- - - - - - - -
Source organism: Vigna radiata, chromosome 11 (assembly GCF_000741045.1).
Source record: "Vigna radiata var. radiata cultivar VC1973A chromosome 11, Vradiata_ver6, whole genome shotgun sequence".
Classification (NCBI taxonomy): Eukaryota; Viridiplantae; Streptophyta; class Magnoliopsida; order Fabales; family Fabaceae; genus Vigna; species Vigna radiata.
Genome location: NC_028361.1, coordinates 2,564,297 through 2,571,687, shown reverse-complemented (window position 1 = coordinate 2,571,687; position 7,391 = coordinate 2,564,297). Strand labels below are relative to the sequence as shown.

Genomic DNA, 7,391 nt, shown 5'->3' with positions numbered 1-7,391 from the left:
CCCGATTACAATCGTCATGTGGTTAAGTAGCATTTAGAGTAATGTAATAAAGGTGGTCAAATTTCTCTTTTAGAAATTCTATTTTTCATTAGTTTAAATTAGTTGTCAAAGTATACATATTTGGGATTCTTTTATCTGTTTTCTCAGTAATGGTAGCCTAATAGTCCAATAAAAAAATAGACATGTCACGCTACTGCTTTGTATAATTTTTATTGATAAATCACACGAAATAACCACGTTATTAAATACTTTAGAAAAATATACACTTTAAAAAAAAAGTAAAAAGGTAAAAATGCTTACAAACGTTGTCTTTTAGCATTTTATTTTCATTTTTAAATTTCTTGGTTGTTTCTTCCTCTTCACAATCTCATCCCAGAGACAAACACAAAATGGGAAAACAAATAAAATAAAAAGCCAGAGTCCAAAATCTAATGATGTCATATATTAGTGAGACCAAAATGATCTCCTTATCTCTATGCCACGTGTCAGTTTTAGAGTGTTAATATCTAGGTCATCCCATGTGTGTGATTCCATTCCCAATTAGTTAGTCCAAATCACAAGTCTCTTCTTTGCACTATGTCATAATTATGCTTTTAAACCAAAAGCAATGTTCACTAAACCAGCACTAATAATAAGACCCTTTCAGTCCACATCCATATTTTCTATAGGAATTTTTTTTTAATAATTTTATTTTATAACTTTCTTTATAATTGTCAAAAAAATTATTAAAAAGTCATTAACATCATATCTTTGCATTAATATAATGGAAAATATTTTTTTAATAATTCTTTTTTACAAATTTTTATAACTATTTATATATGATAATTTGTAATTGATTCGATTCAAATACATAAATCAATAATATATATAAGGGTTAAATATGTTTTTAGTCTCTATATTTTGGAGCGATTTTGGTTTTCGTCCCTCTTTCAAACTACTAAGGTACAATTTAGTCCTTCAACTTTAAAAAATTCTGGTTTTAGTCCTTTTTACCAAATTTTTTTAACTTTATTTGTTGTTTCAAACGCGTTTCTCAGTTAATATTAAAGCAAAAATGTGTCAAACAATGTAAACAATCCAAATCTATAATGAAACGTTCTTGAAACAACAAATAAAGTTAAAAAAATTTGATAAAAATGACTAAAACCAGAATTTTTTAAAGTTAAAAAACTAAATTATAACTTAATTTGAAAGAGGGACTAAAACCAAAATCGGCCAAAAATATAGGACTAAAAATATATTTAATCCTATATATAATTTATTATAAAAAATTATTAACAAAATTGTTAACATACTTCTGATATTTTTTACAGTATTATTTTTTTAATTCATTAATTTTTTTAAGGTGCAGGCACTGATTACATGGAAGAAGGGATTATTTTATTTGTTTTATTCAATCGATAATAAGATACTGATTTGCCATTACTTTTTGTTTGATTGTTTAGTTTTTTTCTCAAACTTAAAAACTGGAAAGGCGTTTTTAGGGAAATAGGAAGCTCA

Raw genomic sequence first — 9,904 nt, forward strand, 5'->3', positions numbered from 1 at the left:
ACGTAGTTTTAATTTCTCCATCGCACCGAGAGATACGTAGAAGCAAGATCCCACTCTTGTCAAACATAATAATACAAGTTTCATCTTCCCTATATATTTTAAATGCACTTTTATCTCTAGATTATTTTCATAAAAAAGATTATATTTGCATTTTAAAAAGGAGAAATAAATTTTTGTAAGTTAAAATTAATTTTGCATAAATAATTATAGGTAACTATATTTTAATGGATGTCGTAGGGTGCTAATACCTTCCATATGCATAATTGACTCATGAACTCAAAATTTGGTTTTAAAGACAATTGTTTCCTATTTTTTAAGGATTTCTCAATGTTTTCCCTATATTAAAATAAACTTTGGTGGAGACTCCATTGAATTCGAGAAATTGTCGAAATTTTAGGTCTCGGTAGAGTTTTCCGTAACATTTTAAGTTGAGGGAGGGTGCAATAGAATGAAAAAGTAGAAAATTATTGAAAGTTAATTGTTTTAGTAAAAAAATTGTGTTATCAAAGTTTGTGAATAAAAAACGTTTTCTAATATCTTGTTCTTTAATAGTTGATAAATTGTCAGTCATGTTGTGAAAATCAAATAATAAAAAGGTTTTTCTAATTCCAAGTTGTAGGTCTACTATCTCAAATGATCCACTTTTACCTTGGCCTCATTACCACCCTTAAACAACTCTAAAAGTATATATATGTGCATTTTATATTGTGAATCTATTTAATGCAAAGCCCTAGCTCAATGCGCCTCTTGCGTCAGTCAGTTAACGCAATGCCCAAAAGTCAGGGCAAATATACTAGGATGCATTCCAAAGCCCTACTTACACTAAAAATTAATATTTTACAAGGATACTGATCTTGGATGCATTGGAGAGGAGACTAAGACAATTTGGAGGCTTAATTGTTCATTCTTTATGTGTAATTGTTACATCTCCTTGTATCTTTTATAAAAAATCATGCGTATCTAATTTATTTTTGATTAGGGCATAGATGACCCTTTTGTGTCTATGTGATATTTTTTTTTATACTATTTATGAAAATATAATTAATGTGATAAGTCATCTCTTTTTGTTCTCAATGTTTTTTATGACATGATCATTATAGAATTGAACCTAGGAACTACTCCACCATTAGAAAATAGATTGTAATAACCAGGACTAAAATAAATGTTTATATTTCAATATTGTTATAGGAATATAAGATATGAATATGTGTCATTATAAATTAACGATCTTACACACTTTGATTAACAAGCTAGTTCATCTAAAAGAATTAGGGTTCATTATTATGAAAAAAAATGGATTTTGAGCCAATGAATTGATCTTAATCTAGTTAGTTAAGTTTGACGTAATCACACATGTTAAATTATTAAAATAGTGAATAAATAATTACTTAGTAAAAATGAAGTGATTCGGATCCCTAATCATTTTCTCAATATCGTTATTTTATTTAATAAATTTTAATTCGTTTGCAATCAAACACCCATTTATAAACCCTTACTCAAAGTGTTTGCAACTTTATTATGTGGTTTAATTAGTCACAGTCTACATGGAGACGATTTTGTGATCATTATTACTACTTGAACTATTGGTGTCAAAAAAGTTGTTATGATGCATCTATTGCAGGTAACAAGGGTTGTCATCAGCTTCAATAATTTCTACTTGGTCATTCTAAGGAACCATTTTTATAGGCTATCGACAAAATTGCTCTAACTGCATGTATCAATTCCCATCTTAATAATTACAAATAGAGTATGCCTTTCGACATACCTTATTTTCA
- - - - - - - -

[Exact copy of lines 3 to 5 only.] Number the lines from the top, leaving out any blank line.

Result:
Classification (NCBI taxonomy): Eukaryota; Viridiplantae; Streptophyta; class Magnoliopsida; order Fabales; family Fabaceae; genus Vigna; species Vigna radiata.
Genome location: NC_028361.1, coordinates 2,564,297 through 2,571,687, shown reverse-complemented (window position 1 = coordinate 2,571,687; position 7,391 = coordinate 2,564,297). Strand labels below are relative to the sequence as shown.

Genomic DNA, 7,391 nt, shown 5'->3' with positions numbered 1-7,391 from the left: